By spread on 8/2/2013 8:37:53 PM , Rating: 2
A CD is much easier to produce than a heavy book. It's small, light, contains very little materials and can easily be shipped.

If you had a choice. Someone throwing 20 CDs at you or 20 hardcover books, which would you choose?


Printing presses aren't exactly easy to operate and costs aren't as low as stamping a CD master onto some plastic discs and then putting a sticker on top. Shipping costs more for everything.

RE: Obviously incompetent business leaders
By Nortel on 8/2/13, Rating: 0
By sprockkets on 8/3/2013 9:25:32 AM , Rating: 2
VHS movies were once over $50 each (not adjusted for inflation) so why are blu-rays $25 and CD's $15? Why were cd's more than cassette tapes when CD's were cheaper to produce?

It wasn't due to costs but due to the stupid studios trying to make money on a dying market.

CDs *were* more expensive to make, like back in 1980. Like anything else manu. costs come down.

Apple didn't re-invent the wheel, they simply took the MODEL of digital music and applied it to digital books. I can't fathom how selecting a price model for an item can ever be considered 'price fixing', if anything they are being chastised for bucking the trend.

And you are forgetting they forced everyone else to follow suit and forced everyone else to have the same prices as well.

RE: Obviously incompetent business leaders
By ritualm on 8/3/2013 7:10:22 PM , Rating: 4
Apple didn't re-invent the wheel, they simply took the MODEL of digital music and applied it to digital books. I can't fathom how selecting a price model for an item can ever be considered 'price fixing', if anything they are being chastised for bucking the trend.

Apple used its dominant position in the digital music business to create conditions in the ebooks market that are purposely favorable to themselves.

The entire scheme is price-fixing at its worst. Show me TEN, yes, 10, instances where consumers clearly benefited from this anti-competitive behavior.

You're an iSheep nubcake.

RE: Obviously incompetent business leaders
By Acupuncture on 8/3/13, Rating: -1
By drlumen on 8/4/2013 11:52:42 AM , Rating: 2
Why wouldn't the publishers love the ibook format? They get to set higher than normal (e-book) prices and they decrease price competition across the majority of the industry.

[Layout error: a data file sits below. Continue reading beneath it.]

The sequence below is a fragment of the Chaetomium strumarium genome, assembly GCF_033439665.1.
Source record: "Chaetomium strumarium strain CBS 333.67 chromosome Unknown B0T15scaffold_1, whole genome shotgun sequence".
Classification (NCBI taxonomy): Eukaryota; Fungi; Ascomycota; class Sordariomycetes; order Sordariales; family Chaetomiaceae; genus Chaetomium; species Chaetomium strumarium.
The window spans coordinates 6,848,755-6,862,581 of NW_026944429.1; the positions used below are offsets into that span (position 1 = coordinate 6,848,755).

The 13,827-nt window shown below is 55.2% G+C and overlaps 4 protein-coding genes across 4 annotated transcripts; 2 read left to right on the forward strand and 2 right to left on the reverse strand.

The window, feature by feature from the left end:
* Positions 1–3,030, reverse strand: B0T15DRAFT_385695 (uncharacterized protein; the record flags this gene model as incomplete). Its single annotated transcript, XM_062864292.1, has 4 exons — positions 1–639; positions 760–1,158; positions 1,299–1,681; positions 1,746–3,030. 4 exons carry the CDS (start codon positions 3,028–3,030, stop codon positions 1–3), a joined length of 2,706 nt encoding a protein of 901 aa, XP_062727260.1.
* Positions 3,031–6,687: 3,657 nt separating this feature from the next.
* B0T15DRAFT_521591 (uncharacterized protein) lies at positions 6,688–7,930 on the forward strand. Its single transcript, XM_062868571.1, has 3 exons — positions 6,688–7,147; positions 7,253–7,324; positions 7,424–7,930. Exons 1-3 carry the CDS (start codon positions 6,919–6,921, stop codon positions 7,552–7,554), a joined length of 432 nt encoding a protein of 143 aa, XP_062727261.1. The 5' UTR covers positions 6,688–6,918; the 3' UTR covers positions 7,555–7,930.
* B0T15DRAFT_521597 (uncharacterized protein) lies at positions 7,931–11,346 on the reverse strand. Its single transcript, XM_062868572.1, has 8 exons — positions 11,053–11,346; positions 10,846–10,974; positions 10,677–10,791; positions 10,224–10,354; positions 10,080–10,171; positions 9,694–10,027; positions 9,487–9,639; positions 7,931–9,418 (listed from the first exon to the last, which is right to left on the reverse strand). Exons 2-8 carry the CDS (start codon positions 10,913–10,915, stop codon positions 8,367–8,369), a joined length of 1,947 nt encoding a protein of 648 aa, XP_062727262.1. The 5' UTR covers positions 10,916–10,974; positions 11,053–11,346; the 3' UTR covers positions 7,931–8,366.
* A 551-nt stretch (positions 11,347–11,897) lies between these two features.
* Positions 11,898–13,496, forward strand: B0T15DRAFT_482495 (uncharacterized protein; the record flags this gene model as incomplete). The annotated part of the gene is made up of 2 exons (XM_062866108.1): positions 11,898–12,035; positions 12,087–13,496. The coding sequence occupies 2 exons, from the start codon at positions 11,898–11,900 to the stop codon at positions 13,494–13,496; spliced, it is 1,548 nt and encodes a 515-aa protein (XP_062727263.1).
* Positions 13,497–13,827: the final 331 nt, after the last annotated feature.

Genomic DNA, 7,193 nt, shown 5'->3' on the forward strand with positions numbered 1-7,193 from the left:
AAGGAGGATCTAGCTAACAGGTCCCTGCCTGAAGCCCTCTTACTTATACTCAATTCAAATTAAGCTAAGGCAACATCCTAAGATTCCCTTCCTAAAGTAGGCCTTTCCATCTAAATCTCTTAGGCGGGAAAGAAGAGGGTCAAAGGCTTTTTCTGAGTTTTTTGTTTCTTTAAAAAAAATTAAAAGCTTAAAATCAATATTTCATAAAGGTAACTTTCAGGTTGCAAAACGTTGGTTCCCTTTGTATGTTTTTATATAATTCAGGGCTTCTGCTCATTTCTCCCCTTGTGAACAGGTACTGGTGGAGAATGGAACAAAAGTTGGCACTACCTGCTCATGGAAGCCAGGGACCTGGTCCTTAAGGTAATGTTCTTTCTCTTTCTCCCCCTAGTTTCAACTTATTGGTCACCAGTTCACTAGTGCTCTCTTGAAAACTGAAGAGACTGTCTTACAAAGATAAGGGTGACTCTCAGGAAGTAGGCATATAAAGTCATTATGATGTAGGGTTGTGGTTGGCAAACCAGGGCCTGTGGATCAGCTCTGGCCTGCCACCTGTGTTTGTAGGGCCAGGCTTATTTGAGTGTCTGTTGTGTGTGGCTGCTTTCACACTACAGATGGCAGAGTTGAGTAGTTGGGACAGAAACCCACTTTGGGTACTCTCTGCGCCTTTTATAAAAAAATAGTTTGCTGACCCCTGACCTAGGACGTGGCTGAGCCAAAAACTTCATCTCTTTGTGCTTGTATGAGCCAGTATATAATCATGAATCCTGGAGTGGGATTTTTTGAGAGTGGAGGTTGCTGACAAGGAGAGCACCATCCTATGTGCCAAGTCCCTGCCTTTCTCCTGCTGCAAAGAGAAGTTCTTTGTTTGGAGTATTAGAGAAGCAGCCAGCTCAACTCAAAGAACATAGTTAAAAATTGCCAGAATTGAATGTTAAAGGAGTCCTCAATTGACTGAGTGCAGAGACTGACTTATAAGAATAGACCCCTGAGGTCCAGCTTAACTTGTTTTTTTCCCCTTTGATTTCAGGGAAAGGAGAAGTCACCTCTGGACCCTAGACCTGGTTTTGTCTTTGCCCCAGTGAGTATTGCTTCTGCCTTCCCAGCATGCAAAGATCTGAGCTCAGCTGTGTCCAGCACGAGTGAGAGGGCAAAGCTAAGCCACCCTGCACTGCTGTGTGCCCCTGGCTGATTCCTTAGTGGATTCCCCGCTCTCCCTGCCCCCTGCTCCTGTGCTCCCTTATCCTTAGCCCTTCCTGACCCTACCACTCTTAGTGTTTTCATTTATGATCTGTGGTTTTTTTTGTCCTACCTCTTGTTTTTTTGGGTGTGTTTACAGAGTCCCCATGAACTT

To differ, Apple/itunes set a $.99 price for songs and forced the publishers and artists to accept the terms or not sell through itunes. Many music publishers initially balked because they wanted to sell songs for more than $.99. (Some artists/publishers still don't sell through itunes)

The ibook deal was completely the opposite. They went to the market leaders, got them all together to say "lets raise the price and not allow any distributor to sell it for less".

There was clearly collusion amongst the publishers and Apple and it is unbelievable that you can't see it.

Also, you have given ZERO proof that physical distributions and electronic distributions costs the same. For example, ship a copy of "Atlas Shrugged" on a thumb drive to a person and then ship that same book in physical format. Let me know which is cheaper. Add this to the fact that this is only a simple example of distribution.

By ritualm on 8/4/2013 4:12:57 PM , Rating: 2
You're failing Conspiracy 101.

Rule #1: If there is no actual conspiracy , claim there is a conspiracy. Denying that it exists means you have confirmed the suspicions of others.

Case in point: General Keith Alexander claimed in last year's DEFCON that accusations of NSA spying on Americans at home were overblown. Then came Edward Snowden, whose leaks affirmed those very accusations. Alexander was caught lying in public; the NSA was indeed spying on Americans at home, when it claimed all along it wasn't doing it.

Oh and by the way, it was no ordinary convention. It was DEFCON, where trust is everything, and there are grave consequences when you breach the trust of others.

Result: all government representatives are not welcome at this year's DEFCON.

Congrats, your continuous denials are giving us proof there IS a price-fixing conspiracy by Apple.

By ven1ger on 8/5/2013 2:27:35 PM , Rating: 2
Good list of costs but forgetting cost to store or display said physical product. Physical inventory has a cost that has to be incurred by every retailer to store inventory and stock it on displays. Which also adds to cost of physical items.

By danjw1 on 8/2/2013 6:41:18 PM , Rating: 2
But, you are talking about the holy, Steve Jobs! You must be a heretic! ;-)

"What would I do? I'd shut it down and give the money back to the shareholders." -- Michael Dell, after being asked what to do with Apple Computer in 1997